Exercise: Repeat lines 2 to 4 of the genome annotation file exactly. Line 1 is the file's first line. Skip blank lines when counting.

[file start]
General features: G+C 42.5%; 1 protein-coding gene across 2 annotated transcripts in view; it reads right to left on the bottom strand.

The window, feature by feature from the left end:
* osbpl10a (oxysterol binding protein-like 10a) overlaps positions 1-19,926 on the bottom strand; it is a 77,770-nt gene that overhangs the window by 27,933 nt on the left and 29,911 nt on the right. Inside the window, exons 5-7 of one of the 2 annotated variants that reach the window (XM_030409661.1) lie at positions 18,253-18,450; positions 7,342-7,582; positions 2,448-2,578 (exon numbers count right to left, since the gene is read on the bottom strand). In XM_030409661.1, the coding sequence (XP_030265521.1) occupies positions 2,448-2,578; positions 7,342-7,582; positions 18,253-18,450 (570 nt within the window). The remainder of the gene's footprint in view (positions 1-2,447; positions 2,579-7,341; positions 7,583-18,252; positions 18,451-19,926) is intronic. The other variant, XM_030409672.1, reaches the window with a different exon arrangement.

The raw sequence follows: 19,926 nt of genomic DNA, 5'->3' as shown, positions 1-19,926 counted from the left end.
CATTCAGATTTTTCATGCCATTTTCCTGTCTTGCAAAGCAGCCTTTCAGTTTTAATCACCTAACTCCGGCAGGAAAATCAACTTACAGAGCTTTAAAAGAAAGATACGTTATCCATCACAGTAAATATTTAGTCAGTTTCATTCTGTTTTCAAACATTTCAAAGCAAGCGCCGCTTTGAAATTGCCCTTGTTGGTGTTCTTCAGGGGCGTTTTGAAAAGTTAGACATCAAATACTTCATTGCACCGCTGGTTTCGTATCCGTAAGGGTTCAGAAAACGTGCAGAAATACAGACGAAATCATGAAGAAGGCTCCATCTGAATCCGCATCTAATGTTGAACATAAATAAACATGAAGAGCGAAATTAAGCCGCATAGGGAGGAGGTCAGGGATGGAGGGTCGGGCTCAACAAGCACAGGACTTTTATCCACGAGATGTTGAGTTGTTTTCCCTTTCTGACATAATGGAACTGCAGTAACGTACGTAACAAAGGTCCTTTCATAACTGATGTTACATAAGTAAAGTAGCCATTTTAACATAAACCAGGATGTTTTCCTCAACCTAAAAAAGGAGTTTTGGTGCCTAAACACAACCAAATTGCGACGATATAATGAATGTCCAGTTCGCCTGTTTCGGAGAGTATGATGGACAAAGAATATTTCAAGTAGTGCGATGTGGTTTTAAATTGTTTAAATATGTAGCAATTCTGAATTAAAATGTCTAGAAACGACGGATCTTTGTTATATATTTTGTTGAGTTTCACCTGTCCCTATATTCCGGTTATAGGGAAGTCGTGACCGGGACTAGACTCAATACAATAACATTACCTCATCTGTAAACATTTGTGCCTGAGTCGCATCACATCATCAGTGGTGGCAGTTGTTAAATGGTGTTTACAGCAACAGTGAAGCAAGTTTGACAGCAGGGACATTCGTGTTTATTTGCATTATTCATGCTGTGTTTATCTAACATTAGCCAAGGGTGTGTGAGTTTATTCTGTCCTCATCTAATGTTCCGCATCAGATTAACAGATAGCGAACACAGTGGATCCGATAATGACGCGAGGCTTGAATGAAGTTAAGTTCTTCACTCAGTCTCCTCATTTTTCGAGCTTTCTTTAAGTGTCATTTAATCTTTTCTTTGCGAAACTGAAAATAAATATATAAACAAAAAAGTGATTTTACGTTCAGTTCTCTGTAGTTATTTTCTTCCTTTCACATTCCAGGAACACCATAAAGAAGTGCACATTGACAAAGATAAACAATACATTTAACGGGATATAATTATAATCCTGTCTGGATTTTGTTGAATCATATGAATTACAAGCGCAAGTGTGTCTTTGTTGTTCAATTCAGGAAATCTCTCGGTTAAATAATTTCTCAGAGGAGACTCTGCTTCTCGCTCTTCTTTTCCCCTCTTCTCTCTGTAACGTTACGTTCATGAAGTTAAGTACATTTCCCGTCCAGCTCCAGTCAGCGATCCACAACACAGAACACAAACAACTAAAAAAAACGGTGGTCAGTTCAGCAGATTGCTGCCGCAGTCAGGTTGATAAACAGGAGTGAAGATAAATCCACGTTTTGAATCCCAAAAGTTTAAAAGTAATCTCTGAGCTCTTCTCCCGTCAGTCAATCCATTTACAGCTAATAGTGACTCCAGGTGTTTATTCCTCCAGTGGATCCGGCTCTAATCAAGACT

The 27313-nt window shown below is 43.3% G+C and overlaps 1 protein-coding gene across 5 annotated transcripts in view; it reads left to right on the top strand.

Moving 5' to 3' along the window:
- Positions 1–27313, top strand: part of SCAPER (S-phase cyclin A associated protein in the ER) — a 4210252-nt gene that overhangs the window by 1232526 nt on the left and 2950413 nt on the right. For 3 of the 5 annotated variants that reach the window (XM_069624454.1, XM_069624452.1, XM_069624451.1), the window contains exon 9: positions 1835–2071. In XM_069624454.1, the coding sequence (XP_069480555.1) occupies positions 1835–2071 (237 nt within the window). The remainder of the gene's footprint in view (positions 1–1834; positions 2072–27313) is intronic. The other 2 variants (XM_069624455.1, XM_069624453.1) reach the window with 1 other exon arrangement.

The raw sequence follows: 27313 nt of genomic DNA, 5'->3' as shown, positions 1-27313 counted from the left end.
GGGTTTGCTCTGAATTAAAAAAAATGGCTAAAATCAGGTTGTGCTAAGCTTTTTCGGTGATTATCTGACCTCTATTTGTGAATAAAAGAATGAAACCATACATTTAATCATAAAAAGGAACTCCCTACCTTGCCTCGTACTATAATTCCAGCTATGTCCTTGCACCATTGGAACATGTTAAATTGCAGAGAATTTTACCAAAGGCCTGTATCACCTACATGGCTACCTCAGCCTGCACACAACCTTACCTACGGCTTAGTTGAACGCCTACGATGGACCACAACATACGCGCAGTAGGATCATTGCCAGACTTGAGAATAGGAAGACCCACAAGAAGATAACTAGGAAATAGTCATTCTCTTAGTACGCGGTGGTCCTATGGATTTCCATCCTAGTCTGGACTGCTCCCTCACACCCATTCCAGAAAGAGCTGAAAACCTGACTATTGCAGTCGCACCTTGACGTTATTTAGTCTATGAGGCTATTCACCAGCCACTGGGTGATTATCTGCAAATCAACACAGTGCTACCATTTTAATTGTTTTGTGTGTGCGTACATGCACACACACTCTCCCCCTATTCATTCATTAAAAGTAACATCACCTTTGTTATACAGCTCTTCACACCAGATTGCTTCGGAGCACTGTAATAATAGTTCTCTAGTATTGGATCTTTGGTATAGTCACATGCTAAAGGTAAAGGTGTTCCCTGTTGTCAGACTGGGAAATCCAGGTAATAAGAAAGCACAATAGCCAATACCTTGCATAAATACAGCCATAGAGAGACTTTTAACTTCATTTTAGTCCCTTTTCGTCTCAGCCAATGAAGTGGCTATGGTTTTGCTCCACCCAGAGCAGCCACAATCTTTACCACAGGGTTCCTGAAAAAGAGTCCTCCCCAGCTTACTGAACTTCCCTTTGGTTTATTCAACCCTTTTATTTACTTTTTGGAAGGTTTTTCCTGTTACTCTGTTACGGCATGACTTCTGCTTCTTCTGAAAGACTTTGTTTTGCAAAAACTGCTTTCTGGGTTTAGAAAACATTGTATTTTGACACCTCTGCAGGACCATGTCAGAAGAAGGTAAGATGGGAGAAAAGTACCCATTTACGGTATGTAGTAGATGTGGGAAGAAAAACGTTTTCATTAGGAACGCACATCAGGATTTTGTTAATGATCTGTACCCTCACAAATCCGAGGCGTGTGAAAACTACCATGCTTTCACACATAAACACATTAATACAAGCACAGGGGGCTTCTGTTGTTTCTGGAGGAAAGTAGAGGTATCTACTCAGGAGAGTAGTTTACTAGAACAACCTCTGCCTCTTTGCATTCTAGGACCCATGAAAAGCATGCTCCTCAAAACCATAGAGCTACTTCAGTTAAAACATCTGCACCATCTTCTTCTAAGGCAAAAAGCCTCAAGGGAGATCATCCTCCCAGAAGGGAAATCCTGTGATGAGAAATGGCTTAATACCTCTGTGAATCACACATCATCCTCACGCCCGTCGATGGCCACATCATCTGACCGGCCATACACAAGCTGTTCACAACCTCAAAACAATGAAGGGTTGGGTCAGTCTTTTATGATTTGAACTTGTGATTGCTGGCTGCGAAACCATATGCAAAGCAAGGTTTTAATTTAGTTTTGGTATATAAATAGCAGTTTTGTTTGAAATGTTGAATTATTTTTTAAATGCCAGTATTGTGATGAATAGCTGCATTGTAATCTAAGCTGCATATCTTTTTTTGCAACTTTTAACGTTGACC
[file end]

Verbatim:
The window, feature by feature from the left end:
* osbpl10a (oxysterol binding protein-like 10a) overlaps positions 1-19,926 on the bottom strand; it is a 77,770-nt gene that overhangs the window by 27,933 nt on the left and 29,911 nt on the right. Inside the window, exons 5-7 of one of the 2 annotated variants that reach the window (XM_030409661.1) lie at positions 18,253-18,450; positions 7,342-7,582; positions 2,448-2,578 (exon numbers count right to left, since the gene is read on the bottom strand). In XM_030409661.1, the coding sequence (XP_030265521.1) occupies positions 2,448-2,578; positions 7,342-7,582; positions 18,253-18,450 (570 nt within the window). The remainder of the gene's footprint in view (positions 1-2,447; positions 2,579-7,341; positions 7,583-18,252; positions 18,451-19,926) is intronic. The other variant, XM_030409672.1, reaches the window with a different exon arrangement.

The raw sequence follows: 19,926 nt of genomic DNA, 5'->3' as shown, positions 1-19,926 counted from the left end.